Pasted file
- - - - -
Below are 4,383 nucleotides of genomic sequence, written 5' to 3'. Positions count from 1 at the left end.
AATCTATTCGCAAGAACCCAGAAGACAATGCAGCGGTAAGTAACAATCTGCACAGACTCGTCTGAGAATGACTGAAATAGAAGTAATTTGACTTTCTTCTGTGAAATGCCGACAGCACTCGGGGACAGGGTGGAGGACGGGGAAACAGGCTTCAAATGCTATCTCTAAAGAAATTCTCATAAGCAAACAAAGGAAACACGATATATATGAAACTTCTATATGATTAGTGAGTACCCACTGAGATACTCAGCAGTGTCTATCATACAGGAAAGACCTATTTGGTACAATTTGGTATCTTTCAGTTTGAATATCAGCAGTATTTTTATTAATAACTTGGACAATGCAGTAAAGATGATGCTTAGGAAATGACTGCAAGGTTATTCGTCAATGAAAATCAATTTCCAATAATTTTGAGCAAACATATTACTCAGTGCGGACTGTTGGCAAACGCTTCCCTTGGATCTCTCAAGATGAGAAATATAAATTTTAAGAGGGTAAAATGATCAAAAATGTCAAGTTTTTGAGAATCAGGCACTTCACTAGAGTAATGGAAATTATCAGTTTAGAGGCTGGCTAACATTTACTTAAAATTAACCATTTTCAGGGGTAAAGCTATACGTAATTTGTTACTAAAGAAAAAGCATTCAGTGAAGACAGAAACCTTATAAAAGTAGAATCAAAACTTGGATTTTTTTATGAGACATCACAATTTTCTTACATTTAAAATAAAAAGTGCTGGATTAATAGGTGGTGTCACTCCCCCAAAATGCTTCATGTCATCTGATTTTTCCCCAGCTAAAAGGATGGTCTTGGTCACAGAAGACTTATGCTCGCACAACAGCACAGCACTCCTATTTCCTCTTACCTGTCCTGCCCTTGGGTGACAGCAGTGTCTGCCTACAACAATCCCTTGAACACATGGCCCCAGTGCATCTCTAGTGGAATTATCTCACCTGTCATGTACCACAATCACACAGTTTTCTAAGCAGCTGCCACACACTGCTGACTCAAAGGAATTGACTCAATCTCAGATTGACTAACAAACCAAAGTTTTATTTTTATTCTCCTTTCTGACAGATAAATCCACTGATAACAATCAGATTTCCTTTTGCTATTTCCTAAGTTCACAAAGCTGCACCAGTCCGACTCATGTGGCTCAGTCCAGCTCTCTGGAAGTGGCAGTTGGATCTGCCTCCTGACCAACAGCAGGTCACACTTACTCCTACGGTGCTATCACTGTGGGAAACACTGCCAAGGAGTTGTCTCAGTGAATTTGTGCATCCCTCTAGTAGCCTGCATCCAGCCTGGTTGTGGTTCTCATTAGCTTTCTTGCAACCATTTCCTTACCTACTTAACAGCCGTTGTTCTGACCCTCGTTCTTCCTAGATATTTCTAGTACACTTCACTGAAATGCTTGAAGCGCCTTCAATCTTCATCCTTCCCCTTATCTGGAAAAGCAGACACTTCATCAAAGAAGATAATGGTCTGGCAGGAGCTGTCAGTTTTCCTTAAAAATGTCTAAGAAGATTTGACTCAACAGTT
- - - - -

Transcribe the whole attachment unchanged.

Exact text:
Below are 4,383 nucleotides of genomic sequence, written 5' to 3'. Positions count from 1 at the left end.
AATCTATTCGCAAGAACCCAGAAGACAATGCAGCGGTAAGTAACAATCTGCACAGACTCGTCTGAGAATGACTGAAATAGAAGTAATTTGACTTTCTTCTGTGAAATGCCGACAGCACTCGGGGACAGGGTGGAGGACGGGGAAACAGGCTTCAAATGCTATCTCTAAAGAAATTCTCATAAGCAAACAAAGGAAACACGATATATATGAAACTTCTATATGATTAGTGAGTACCCACTGAGATACTCAGCAGTGTCTATCATACAGGAAAGACCTATTTGGTACAATTTGGTATCTTTCAGTTTGAATATCAGCAGTATTTTTATTAATAACTTGGACAATGCAGTAAAGATGATGCTTAGGAAATGACTGCAAGGTTATTCGTCAATGAAAATCAATTTCCAATAATTTTGAGCAAACATATTACTCAGTGCGGACTGTTGGCAAACGCTTCCCTTGGATCTCTCAAGATGAGAAATATAAATTTTAAGAGGGTAAAATGATCAAAAATGTCAAGTTTTTGAGAATCAGGCACTTCACTAGAGTAATGGAAATTATCAGTTTAGAGGCTGGCTAACATTTACTTAAAATTAACCATTTTCAGGGGTAAAGCTATACGTAATTTGTTACTAAAGAAAAAGCATTCAGTGAAGACAGAAACCTTATAAAAGTAGAATCAAAACTTGGATTTTTTTATGAGACATCACAATTTTCTTACATTTAAAATAAAAAGTGCTGGATTAATAGGTGGTGTCACTCCCCCAAAATGCTTCATGTCATCTGATTTTTCCCCAGCTAAAAGGATGGTCTTGGTCACAGAAGACTTATGCTCGCACAACAGCACAGCACTCCTATTTCCTCTTACCTGTCCTGCCCTTGGGTGACAGCAGTGTCTGCCTACAACAATCCCTTGAACACATGGCCCCAGTGCATCTCTAGTGGAATTATCTCACCTGTCATGTACCACAATCACACAGTTTTCTAAGCAGCTGCCACACACTGCTGACTCAAAGGAATTGACTCAATCTCAGATTGACTAACAAACCAAAGTTTTATTTTTATTCTCCTTTCTGACAGATAAATCCACTGATAACAATCAGATTTCCTTTTGCTATTTCCTAAGTTCACAAAGCTGCACCAGTCCGACTCATGTGGCTCAGTCCAGCTCTCTGGAAGTGGCAGTTGGATCTGCCTCCTGACCAACAGCAGGTCACACTTACTCCTACGGTGCTATCACTGTGGGAAACACTGCCAAGGAGTTGTCTCAGTGAATTTGTGCATCCCTCTAGTAGCCTGCATCCAGCCTGGTTGTGGTTCTCATTAGCTTTCTTGCAACCATTTCCTTACCTACTTAACAGCCGTTGTTCTGACCCTCGTTCTTCCTAGATATTTCTAGTACACTTCACTGAAATGCTTGAAGCGCCTTCAATCTTCATCCTTCCCCTTATCTGGAAAAGCAGACACTTCATCAAAGAAGATAATGGTCTGGCAGGAGCTGTCAGTTTTCCTTAAAAATGTCTAAGAAGATTTGACTCAACAGTT